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Facilitation as a driver of plant assemblages in Caatinga

Carrión, Juan Fernando, Gastauer, Markus, Mota, Nayara Mesquita, Meira-Neto, João Augusto Alves
Journal of arid environments 2017 v.142 pp. 50-58
dry environmental conditions, ground vegetation, herbaceous plants, herbivores, nurse plants, phylogeny, species diversity, trees, vegetation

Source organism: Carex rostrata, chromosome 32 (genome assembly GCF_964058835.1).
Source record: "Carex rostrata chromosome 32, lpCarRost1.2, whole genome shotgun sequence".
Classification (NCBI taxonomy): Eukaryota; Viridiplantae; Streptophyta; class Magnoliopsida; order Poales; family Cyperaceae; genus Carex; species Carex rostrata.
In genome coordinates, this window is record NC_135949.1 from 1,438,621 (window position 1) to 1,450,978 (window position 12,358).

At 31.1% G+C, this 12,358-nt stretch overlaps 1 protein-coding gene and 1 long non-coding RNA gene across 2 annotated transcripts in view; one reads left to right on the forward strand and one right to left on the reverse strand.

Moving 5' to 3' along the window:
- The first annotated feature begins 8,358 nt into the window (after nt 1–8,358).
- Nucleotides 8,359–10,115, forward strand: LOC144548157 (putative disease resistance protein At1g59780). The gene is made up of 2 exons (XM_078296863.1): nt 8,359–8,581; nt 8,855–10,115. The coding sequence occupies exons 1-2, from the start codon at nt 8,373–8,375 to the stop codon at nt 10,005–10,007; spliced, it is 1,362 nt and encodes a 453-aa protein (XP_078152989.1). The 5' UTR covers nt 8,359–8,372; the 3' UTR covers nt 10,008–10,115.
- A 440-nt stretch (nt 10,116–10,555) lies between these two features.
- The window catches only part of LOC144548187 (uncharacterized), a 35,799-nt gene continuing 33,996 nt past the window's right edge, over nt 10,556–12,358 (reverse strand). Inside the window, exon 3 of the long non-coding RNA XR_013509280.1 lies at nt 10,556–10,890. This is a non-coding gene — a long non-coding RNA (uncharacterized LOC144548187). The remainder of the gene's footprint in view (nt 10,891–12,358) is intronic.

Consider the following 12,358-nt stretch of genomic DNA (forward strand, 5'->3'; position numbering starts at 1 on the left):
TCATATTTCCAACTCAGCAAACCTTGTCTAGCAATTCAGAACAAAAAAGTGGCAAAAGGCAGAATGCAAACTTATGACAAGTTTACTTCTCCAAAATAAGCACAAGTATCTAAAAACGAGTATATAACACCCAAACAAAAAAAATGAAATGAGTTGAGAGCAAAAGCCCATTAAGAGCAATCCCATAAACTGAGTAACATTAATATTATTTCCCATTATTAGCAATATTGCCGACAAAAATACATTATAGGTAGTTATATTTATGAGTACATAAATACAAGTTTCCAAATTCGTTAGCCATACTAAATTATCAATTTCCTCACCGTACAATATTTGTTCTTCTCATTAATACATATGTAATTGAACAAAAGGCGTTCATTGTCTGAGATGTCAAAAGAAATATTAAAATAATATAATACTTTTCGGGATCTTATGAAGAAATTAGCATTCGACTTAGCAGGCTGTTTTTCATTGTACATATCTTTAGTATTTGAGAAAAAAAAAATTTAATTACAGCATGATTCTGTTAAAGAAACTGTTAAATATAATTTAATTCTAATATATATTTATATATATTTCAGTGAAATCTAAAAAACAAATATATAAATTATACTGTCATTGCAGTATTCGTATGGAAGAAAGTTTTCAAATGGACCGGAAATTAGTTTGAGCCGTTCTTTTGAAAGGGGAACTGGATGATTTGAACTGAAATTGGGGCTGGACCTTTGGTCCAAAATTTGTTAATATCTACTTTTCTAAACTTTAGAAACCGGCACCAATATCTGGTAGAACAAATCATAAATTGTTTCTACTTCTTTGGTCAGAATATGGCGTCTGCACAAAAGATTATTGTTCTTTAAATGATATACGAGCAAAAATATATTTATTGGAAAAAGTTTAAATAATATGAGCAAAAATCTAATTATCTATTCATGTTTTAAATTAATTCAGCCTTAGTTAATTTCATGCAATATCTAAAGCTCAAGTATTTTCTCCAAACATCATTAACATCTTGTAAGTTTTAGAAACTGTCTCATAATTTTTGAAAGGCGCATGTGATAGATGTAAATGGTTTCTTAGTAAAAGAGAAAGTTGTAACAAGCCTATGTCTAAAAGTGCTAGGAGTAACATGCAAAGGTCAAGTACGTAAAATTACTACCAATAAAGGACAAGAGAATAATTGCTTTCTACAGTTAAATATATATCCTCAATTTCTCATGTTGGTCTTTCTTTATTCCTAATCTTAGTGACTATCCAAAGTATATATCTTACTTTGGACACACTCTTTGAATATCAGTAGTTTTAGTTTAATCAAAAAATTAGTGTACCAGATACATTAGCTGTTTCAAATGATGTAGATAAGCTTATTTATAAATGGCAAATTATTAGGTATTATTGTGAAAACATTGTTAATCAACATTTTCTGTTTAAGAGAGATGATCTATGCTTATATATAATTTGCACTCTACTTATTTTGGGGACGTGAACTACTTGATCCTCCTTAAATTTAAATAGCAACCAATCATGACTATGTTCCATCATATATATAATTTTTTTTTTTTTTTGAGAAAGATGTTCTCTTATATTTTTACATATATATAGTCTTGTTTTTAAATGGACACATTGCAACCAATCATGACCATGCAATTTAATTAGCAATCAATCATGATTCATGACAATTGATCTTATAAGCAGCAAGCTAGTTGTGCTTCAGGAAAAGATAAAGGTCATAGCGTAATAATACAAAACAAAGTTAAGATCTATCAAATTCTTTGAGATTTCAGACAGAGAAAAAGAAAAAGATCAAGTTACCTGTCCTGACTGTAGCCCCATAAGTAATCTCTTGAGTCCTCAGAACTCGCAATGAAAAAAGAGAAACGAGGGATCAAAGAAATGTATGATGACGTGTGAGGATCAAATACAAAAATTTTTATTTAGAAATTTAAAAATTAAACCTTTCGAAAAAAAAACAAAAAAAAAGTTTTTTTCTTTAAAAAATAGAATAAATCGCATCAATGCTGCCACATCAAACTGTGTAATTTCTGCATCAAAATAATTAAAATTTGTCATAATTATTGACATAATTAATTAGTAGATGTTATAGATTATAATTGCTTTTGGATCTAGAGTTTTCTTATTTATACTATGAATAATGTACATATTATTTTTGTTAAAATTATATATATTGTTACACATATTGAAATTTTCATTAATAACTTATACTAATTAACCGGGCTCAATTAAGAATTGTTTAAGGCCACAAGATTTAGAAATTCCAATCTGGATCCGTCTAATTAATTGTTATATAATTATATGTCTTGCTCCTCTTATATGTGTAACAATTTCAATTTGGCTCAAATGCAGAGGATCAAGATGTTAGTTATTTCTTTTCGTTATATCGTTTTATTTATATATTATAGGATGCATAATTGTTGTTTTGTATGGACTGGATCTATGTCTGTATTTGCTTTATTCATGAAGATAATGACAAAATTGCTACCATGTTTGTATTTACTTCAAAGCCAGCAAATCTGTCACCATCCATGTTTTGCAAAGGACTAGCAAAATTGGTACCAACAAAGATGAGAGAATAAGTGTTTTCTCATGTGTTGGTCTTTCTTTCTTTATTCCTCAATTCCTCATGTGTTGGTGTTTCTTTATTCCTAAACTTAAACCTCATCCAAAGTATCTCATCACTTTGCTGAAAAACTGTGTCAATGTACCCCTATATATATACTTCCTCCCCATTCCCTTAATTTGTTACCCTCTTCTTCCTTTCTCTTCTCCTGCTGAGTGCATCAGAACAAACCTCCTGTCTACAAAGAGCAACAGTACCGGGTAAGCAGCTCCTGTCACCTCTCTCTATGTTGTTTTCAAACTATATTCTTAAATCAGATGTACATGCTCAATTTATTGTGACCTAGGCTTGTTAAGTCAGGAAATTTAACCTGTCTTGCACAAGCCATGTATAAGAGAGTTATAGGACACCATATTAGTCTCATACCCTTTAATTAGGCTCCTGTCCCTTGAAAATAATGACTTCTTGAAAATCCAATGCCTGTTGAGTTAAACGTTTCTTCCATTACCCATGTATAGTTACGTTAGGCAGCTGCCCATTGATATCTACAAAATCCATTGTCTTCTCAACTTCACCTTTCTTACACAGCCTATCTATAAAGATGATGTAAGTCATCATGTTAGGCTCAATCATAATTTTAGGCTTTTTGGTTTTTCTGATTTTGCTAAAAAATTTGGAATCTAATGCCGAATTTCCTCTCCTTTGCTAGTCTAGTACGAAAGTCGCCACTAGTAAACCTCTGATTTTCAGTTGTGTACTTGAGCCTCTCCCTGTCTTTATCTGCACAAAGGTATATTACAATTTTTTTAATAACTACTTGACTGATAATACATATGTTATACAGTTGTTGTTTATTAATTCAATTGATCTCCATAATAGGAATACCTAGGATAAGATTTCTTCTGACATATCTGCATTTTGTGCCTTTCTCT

Nurse plants reduce the environmental severity experienced by neighboring plants by providing shade, enabling nutrient accumulation or protection from herbivores within patches of vegetation. Nurse plants should preferentially promote the coexistence of ecologically dissimilar species with little niche overlap, and if ecological traits are conserved within evolutionary lineages, this should result in phylogenetic overdispersion. In contrast to competition, facilitation is expected to increase species richness. Therefore, to examine the role of facilitation as a driver of plant assemblages in Caatinga, we quantified the functional traits of nurse species and compared species richness, phylogenetic diversity, phylogenetic structure of the tree layer and of the herbaceous layer between patchy Caatinga and Caatinga with segregated plants. Results show that functional traits related to resilience and resistance against herbivory seem to be crucial for facilitation in Caatinga. Autochory occurs at a higher frequency in nurse plants than in Caatinga in general. The herbaceous layer of patchy Caatinga is richer in species than of Caatinga with segregated plants, and facilitation is the suggested cause. As the whole community of the 196 patches is phylogenetically overdispersed compared to the null expectations, facilitation seems to predominantly promote the coexistence of dissimilar species with little niche overlap.